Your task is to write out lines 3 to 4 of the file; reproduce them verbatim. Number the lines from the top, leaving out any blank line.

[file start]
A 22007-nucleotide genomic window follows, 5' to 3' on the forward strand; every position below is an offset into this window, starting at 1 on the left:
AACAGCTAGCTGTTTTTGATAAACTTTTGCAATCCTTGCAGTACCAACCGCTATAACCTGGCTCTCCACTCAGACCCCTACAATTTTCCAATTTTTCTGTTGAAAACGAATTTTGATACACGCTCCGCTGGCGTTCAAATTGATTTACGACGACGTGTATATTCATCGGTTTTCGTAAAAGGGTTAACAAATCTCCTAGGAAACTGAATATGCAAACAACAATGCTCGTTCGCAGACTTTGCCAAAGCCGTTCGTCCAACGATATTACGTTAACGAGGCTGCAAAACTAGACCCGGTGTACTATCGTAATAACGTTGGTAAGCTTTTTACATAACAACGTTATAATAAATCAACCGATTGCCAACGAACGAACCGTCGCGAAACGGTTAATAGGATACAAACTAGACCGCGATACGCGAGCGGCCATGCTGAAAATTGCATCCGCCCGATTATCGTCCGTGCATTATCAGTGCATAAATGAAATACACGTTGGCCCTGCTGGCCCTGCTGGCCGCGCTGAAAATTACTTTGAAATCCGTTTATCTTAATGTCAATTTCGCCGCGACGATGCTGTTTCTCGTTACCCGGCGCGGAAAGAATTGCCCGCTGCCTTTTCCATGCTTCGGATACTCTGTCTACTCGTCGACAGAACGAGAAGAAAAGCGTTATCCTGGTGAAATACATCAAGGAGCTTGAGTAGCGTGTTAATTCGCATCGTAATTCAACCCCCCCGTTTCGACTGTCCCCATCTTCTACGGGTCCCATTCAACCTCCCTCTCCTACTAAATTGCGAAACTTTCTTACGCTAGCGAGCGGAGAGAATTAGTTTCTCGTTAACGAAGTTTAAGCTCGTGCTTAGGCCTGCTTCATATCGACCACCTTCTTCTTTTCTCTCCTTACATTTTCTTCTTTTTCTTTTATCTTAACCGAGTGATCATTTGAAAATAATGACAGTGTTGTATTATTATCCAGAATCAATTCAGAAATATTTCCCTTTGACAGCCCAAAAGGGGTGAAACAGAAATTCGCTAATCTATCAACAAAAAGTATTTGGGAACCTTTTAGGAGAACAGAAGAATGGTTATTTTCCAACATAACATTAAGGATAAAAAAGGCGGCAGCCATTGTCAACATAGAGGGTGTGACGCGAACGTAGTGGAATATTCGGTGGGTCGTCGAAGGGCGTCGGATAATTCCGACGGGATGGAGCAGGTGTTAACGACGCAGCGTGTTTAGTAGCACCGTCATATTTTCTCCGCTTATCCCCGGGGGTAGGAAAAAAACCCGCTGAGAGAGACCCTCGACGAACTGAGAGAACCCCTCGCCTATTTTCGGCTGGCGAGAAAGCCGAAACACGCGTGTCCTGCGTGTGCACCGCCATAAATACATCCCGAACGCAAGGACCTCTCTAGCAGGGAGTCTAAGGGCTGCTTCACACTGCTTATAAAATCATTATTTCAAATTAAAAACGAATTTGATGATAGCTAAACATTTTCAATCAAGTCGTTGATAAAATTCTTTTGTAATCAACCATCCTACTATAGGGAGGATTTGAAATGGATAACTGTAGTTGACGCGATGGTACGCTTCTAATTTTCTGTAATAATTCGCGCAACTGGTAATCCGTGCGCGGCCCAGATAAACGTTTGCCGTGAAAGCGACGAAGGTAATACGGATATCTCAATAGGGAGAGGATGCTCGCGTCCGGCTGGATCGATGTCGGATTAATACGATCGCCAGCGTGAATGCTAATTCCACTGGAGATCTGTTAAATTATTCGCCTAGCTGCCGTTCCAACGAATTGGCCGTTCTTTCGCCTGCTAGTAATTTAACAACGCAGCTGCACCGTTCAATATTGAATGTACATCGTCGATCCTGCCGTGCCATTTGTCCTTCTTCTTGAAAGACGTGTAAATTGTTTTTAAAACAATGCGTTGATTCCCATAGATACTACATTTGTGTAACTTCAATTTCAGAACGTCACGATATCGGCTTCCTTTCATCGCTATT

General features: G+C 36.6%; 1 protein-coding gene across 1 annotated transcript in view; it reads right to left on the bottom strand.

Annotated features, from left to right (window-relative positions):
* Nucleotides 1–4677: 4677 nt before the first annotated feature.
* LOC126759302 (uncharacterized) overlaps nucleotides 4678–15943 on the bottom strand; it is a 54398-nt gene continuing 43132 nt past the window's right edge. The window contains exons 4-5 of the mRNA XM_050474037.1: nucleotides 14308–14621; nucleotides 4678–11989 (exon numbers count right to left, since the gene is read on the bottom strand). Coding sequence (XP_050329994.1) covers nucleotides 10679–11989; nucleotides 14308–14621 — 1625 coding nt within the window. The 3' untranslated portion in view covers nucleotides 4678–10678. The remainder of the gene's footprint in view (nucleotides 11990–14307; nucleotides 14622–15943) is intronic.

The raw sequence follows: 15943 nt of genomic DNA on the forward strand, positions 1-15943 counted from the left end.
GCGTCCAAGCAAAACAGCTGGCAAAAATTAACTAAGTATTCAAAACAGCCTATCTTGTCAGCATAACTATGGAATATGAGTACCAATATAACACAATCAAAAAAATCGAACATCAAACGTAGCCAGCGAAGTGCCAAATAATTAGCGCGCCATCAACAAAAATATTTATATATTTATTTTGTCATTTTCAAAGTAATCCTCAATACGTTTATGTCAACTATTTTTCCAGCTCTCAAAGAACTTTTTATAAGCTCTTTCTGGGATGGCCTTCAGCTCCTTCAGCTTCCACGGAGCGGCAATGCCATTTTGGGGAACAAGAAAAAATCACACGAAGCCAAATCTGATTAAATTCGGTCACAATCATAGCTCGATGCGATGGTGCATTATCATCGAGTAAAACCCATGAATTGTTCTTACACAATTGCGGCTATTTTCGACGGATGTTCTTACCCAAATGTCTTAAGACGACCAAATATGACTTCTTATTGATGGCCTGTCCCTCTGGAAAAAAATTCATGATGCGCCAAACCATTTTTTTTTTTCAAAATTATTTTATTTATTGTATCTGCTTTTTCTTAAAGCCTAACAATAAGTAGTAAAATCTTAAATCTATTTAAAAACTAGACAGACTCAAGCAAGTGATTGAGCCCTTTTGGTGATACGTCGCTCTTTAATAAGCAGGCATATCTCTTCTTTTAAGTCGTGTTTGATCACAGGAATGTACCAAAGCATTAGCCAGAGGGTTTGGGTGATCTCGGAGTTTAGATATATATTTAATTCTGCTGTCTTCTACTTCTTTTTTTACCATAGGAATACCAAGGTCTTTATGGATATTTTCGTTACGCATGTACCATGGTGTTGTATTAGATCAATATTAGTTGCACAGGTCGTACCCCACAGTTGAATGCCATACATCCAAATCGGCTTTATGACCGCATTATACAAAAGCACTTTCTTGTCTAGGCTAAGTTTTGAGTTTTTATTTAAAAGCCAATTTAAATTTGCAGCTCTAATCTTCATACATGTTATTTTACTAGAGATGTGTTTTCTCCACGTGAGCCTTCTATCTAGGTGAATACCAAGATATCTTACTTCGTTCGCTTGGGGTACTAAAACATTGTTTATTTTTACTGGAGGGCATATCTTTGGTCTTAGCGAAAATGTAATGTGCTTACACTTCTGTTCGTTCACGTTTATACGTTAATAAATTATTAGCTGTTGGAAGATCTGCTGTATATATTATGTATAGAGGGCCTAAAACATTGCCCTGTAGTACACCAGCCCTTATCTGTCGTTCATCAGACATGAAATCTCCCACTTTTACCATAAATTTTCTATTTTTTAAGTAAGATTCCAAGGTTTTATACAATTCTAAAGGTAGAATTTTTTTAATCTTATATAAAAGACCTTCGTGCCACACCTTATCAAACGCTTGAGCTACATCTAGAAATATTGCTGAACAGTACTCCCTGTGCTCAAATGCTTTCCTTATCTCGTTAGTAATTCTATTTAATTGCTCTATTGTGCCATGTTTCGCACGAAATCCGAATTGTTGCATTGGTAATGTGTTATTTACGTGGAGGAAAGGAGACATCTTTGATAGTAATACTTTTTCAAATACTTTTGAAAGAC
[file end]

General features: G+C 36.6%; 1 protein-coding gene across 1 annotated transcript in view; it reads right to left on the bottom strand.

Annotated features, from left to right (window-relative positions):